Acupuncture

Traditional Chinese Veterinary Medicine (TCVM) is a form of complementary therapy, which is often best used in combination with Western Veterinary Medicine. TCVM uses a holistic approach to assess the overall well-being of the patient. It focuses on preserving health, treating and preventing illness, and maintaining quality of life. Treatments are non-invasive and typically have few side effects.

The four branches of TCVM include:

  • Acupuncture: the stimulation of specific points on the body, typically through the insertion of fine specialized needles
  • Herbal Medicine: the use of herbal ingredients in particular combinations and formulas to treat specific disease patterns
  • Nutritional Therapy: the use of diet to treat and prevent imbalance within the body
  • Tui-Na: a form of Chinese medical massage in which different manipulations are applied to specific acupoints

What is veterinary acupuncture?

Veterinary acupuncture is the insertion of fine needles into specific points on the body to promote targeted stimulation of the central nervous system. There are many different acupuncture points, each producing specific actions when stimulated. Acupuncture has been used in human medicine for thousands of years to treat a variety of illnesses and ailments. It is also used in Traditional Chinese Medicine as a form of preventative medicine. Clinical studies regarding acupuncture have shown positive results in the treatment of certain conditions in both human and veterinary medicine. Although acupuncture is not appropriate for every condition, it can be a successful treatment option in many cases.

Which conditions is acupuncture indicated for?

  • Musculoskeletal Disorders
  • Arthritis / degenerative joint disease / hip dysplasia
  • Tendon / ligament problems
  • Intervertebral disk disease (IVDD)
  • Post-operative orthopedic surgery rehabilitation
  • Soft tissue injury
  • Dermatologic Disorders
  • Allergic dermatitis
  • Lick granulomas
  • Slow healing wounds
  • Neurologic Disorders
  • Paresis/paralysis
  • Nerve Injuries
  • Selected Behavioral Disorders
  • Respiratory Disorders
  • Feline asthma
  • Upper respiratory disease
  • Gastrointestinal Disorders
  • Anorexia
  • Chronic vomiting
  • Chronic diarrhea
  • Constipation
  • Feline megacolon
  • Poor appetite
  • Selected Reproductive Disorders
  • Cancer
  • Increase appetite
  • Reduce effects of chemotherapy
  • Reduce pain

Is acupuncture painful?

For most small animals, the insertion of acupuncture needles is virtually painless. Many animals become very relaxed and even may fall asleep during treatment. In humans, acupuncture treatment may also cause varying sensations such as tingling, cramps, or numbness, which for some animals may be perceived as uncomfortable. If a specific acupuncture point is uncomfortable, the needle can be removed and these sensations will quickly resolve.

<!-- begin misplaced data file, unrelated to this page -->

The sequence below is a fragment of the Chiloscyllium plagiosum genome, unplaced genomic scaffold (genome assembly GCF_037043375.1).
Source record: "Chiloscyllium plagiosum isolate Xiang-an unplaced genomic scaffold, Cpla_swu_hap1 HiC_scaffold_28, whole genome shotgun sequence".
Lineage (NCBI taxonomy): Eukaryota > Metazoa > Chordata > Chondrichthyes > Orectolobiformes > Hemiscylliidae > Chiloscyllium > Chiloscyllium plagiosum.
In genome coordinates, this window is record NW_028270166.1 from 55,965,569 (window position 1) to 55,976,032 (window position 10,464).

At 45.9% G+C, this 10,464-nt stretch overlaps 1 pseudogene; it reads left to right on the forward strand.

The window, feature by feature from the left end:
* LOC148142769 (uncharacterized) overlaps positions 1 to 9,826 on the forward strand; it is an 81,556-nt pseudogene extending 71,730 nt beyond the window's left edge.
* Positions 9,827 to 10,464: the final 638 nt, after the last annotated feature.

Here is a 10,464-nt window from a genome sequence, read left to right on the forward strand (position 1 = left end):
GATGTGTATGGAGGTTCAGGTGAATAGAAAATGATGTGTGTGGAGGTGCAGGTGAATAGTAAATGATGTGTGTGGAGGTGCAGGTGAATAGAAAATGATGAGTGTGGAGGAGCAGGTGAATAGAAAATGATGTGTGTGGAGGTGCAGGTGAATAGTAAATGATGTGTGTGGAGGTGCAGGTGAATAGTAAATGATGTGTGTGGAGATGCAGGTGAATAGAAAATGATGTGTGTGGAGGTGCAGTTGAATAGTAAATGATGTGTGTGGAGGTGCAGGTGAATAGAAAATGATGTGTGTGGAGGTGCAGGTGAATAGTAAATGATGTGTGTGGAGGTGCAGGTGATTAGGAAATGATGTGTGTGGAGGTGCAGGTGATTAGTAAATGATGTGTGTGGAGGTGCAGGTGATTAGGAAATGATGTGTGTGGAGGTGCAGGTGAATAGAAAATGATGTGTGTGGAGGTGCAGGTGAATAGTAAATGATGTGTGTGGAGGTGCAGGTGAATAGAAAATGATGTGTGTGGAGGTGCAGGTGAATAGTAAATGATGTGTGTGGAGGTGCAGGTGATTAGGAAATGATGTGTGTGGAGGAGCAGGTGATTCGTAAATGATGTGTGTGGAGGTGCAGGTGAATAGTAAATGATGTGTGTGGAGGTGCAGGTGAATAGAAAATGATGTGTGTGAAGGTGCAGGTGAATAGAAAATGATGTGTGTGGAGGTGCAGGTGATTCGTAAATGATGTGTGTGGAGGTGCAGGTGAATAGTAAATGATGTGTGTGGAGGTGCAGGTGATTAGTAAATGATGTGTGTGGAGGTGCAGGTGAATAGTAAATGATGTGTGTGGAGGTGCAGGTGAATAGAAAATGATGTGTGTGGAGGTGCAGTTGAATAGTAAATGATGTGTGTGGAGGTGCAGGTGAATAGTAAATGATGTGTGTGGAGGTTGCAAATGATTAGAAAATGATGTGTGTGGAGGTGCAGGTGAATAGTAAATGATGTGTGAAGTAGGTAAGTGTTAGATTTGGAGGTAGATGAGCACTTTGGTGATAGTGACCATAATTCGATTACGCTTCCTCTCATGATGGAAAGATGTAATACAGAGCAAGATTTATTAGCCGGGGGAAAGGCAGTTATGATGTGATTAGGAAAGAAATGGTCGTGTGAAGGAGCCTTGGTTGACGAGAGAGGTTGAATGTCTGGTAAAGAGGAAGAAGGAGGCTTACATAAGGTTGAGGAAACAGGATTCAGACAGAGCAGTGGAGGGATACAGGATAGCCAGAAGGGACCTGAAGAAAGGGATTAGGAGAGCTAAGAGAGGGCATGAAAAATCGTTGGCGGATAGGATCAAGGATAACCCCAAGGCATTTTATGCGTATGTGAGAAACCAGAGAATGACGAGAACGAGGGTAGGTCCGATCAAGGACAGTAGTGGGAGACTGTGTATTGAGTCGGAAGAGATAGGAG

Is acupuncture safe?

Acupuncture is performed using single-use sterile needles, which minimizes the possibility of infection. It is a very safe from of medical treatment when administered by a properly trained veterinarian. Side effects of acupuncture are very rare. On occasion, an animal’s condition may seem worse for 24-48 hours following treatment. Other animals become sleepy for up to 24 hours following treatment. These effects are an indication that some physiological changes are developing, and they are most often followed by an improvement in the animal’s condition.

How often is acupuncture performed?

Frequency of acupuncture treatments will depend on the condition being treated. Typically acupuncture is initially performed 1-2 times per week until a positive response is observed. Acute conditions often will respond within 2-3 treatments, while more chronic conditions may require 3-6 treatments. Subsequent acupuncture treatments are then tapered according to patient’s response. Chronic conditions will require maintenance treatments, which can vary from every 6 weeks to every 6 months. The use of additional forms of acupuncture stimulation, such as electroacupuncture, can increase response, and lengthen the time between treatments.

How Does Acupuncture Work?

While acupuncture originated in ancient times, many modern studies have been performed that have helped us to understand some of the mechanisms through which acupuncture works. Functional MRI has shown that stimulation of specific acupuncture points result in specific changes in the central nervous system. It was shown that when certain acupuncture points which are used for pain relief were stimulated, specific pain-association regions of the brain were activated. The National Institutes of Health published a statement saying that there was compelling evidence that acupuncture was useful in the management of osteoarthritis and musculoskeletal pain. The ways through which acupuncture works include stimulation of nerves, increasing blood circulation, relieving muscle spasm and pain, modulating the immune system, optimizing healthy nerve transmission, and stimulating the release of neurochemicals such as endorphins (one of the body’s pain control chemicals) and cortisol (a natural steroid). Although many of acupuncture’s physiological effects have been studied, many more are still unknown. Acupuncture maximizes the body’s ability to heal itself, so even when acupuncture fails to resolve a problem, it may reduce the need for medications and improve quality of life.

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